I checked out the new flick Horrible Bosses this weekend. It boasts a solid cast, including Kevin Spacey, Jason Bateman, Jennifer Aniston, and Colin Farrell, who nearly steals the movie with criminally-limited screen time. But I didn't go to see it for those actors, I went to see it for Charlie Day, who's part of the awesome yet still relatively unknown ensemble cast of It's Always Sunny in Philadelphia. (For all you It's Always Sunny fans out there, Charlie's great in this movie.)
Boiling down the premise to its essentials, Horrible Bosses is The Hangover meets Strangers on a Train. In fact, you can almost see the screenwriter pitching the idea to the studio in just those terms: R-rated raunchy comedy about three guys planning to murder the bosses who've made their 9 to 5 lives a living hell. And the film even has one of those meta-moments, where the characters pause for breath long enough to realize their plan is lifted straight out of a Hitchcock story.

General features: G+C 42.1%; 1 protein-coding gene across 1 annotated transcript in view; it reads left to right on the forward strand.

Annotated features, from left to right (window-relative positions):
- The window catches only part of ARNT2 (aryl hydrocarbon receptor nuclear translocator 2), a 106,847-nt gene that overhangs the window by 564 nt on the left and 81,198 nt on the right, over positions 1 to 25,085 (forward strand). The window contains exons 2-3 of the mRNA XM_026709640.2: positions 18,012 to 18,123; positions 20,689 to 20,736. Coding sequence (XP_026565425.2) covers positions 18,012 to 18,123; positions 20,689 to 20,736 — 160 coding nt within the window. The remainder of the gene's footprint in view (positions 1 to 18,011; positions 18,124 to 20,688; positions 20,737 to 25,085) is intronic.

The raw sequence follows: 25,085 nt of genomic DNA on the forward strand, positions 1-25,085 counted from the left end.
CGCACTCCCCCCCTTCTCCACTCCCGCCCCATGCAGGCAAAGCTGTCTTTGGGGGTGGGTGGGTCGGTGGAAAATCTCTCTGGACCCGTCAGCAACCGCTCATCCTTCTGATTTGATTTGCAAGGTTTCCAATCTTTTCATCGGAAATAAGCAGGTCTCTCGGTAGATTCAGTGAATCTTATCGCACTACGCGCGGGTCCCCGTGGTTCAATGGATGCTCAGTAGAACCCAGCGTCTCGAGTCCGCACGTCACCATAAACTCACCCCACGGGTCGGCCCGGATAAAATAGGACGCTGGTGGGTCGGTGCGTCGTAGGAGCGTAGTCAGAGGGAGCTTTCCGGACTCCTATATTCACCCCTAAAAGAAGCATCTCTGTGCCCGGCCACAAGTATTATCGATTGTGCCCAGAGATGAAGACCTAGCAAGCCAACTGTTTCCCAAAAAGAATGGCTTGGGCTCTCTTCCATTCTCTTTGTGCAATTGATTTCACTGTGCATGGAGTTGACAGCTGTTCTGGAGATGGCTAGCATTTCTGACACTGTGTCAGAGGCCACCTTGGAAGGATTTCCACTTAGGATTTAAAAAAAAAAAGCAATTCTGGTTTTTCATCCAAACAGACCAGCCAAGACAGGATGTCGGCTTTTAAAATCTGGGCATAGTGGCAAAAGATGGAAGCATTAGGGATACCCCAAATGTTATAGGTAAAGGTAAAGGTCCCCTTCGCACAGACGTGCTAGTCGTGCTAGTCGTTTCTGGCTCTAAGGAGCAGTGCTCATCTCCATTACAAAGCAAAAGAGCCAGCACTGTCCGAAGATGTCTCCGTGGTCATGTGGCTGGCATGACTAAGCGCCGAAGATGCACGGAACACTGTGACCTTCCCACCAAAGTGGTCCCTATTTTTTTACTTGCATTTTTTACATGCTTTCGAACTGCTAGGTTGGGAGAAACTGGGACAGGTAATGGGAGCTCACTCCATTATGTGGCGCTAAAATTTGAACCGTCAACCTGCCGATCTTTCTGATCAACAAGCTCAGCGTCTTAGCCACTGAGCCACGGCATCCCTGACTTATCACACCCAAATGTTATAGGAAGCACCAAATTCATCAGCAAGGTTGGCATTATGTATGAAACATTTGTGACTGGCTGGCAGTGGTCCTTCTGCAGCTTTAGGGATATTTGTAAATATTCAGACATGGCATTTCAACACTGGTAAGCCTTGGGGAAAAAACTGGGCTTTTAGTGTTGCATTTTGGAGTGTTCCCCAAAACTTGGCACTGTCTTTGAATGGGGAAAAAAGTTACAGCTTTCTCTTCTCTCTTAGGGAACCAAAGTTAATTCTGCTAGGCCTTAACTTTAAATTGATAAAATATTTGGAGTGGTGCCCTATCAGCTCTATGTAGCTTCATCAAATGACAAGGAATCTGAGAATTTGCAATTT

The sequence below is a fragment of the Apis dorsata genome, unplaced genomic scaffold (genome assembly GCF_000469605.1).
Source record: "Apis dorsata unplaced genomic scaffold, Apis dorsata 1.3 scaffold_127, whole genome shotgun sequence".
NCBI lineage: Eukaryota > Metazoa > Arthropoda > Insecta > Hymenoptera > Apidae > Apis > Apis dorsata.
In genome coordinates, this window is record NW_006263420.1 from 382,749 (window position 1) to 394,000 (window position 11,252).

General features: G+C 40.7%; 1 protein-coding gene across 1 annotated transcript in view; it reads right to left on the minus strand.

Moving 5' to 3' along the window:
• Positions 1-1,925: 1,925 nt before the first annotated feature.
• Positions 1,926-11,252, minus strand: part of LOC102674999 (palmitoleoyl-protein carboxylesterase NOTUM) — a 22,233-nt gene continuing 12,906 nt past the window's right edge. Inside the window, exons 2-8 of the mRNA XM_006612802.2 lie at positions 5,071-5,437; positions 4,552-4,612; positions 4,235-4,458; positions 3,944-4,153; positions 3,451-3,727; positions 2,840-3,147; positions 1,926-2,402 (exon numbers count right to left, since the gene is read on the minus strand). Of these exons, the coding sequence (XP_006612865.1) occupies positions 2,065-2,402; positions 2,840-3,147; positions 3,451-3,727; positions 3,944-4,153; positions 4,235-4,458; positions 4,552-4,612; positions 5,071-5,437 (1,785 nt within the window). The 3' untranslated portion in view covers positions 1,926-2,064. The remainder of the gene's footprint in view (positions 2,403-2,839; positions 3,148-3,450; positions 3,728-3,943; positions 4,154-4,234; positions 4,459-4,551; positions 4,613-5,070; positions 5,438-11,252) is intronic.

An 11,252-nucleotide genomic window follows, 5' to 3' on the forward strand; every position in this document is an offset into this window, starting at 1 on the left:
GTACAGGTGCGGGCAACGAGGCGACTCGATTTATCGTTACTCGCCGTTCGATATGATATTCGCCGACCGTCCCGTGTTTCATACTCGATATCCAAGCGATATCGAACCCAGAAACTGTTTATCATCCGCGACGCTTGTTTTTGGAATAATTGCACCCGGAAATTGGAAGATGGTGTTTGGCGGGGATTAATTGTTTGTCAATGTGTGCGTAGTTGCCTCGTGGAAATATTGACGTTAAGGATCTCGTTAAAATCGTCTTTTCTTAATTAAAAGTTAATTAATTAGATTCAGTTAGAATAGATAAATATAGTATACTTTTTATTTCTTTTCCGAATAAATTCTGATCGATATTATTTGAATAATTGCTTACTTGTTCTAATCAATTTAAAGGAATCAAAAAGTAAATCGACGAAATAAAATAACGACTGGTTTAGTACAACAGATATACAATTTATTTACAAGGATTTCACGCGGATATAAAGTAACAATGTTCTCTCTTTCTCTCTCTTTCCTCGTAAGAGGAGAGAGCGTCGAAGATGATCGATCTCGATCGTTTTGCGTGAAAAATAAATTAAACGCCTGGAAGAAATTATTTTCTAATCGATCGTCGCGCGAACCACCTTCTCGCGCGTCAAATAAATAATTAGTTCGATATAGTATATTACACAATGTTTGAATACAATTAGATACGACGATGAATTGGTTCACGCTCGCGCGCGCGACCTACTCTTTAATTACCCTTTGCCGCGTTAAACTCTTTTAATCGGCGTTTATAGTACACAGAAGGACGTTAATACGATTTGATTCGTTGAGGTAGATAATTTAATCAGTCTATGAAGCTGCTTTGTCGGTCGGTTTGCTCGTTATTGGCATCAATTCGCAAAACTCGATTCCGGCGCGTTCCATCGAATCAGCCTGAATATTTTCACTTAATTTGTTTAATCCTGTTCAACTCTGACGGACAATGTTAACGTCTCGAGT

The three career-frustrated characters are little more than archetypes, and the comedy leans heavily on vulgarity and pop culture references. Hearing that you might think it's a bad movie, but it's not. In fact, I enjoyed the hell out of this movie. Seth Gordon, the director who brought us the brilliant documentary The King of Kong, pulls off the difficult task of making murder funny. The plot zooms along--and it has to or else the sheer absurdity of the story would come crashing down on the audience--and the three leads make the material work. (I'm no Saturday Night Live guy, so I'm new to Jason Sudeikis but thought he was great in this.) There was also a lot of overlapping jokes and asides from the three leads, giving the story a lot of comedic energy, so I'll bet this one's got some replay value, which will bode well for its theatrical run and DVD sales. It's dark, but not too too dark. Some critics have complained about that, but for me, I prefer dark humor when it's in a drama as opposed to a comedy. I want my comedies light, fast, and fun.
1 week ago